GSS: A summary of the orientation paper June 2013

GSS provides evidence about global systems. This is essential to track, understand and shape how shocks propagate through the global economic system, or how the shift from “the West” towards South-East Asia and other areas may influence global institutional structures like the international monetary system. Producing evidence is equally important in view of other global systems, from the dynamics of social networks to the worldwide interdependence of cities.

As important as evidence are concepts that help to structure problems, identify phenomena and organize actions. It is of great relevance for the study of global systems in general, as are related concepts of coordination games, network topologies and more.

In the world of computing, an important resource to achieve coordination under “anarchic” conditions is the culture shared by computer occupations, famously summarized in the internet meme: "We reject: kings, presidents, and voting. We believe in: rough consensus and running code."

A key feature of GSS is the combination between computational tools & methods and conversations involving both researchers and practitioners. Why bother about such conversations? Because they can help us keep in mind that computation is but one of many facets of the human condition.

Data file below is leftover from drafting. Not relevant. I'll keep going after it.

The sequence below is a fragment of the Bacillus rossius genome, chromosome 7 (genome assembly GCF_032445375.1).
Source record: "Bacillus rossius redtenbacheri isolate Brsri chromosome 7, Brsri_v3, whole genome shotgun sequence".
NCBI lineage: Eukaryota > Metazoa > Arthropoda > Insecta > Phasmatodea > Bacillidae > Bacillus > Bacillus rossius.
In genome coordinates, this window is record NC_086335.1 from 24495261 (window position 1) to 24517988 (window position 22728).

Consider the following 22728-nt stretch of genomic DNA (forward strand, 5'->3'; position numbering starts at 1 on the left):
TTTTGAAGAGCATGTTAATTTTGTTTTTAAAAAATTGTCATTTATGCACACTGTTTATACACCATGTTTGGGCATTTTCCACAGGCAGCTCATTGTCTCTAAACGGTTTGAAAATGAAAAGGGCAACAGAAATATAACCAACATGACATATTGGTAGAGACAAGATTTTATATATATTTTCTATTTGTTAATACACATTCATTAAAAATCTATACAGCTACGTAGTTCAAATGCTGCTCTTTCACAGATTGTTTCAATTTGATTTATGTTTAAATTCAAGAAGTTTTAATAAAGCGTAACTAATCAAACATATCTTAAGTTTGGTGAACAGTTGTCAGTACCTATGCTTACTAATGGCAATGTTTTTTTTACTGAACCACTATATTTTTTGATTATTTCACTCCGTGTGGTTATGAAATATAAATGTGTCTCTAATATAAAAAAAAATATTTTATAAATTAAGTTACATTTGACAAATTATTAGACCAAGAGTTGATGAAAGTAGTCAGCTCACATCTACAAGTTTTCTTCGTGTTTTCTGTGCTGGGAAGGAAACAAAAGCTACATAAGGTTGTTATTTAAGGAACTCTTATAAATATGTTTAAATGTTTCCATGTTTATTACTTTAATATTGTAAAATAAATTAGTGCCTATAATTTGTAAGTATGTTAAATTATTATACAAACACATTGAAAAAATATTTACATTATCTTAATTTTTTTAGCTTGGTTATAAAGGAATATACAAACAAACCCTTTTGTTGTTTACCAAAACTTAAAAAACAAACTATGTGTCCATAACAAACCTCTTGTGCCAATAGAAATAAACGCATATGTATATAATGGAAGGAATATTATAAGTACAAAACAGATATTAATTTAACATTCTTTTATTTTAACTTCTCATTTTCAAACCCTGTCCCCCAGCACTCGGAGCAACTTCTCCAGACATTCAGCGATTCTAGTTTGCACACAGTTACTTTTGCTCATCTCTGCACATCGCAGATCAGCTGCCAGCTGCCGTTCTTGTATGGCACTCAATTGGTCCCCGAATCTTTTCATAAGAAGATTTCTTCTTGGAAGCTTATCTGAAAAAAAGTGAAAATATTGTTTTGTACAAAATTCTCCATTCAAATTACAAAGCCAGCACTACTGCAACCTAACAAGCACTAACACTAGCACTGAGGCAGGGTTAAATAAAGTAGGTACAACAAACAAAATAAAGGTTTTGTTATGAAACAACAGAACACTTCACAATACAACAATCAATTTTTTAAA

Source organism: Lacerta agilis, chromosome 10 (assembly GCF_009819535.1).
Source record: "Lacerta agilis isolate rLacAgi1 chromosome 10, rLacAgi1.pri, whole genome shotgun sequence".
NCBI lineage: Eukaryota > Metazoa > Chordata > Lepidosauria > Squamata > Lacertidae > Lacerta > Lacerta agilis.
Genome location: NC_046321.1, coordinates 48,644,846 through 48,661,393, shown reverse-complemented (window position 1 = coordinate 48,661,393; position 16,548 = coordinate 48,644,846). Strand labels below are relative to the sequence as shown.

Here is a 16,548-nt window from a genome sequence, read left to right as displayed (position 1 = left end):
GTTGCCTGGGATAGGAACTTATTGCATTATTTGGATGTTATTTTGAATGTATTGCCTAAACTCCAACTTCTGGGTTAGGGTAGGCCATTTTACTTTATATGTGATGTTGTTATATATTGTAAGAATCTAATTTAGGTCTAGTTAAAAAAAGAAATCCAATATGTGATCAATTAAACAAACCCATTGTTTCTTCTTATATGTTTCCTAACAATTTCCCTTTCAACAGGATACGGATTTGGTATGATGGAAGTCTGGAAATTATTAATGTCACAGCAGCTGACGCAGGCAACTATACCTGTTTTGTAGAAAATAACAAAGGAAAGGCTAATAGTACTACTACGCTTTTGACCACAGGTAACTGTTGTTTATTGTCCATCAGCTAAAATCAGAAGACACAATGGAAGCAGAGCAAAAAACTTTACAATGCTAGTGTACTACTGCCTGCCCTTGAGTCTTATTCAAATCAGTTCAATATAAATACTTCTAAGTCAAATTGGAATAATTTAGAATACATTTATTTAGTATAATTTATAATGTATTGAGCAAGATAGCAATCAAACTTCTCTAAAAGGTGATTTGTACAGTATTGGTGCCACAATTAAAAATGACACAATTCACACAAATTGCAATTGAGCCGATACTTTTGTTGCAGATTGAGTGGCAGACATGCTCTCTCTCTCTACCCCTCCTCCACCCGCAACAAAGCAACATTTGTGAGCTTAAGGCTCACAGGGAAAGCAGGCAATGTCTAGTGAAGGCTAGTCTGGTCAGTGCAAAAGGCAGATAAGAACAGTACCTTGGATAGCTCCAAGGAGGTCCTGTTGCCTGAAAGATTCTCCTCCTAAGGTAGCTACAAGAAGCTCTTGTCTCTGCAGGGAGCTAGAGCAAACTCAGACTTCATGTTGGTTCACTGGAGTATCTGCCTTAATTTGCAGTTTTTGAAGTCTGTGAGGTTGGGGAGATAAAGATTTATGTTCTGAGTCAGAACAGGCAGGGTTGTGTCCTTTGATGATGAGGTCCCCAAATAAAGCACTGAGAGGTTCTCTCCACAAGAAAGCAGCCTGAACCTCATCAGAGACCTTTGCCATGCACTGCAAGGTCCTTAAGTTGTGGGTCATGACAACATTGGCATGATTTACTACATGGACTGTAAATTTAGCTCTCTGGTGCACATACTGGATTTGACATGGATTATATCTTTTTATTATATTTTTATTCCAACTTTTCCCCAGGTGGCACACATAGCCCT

In the GSS synthesis paper, we plant a few seeds for a research program of global systems science. They come in two kinds. First, we discuss global challenges that call for GSS and where GSS holds the promise of making useful contributions in the coming years (as opposed to problems where greater patience will be required). Second, we discuss the role of ICT in this endeavour, again with an emphasis on the near future (as opposed to the long-term development of the industry).

Publish date: 
Friday, June 21, 2013 - 11:45
Carlo Jaeger, Patrik Jansson, Sander van der Leeuw, Michael Resch, J. David Tàbara, Ralph DUM
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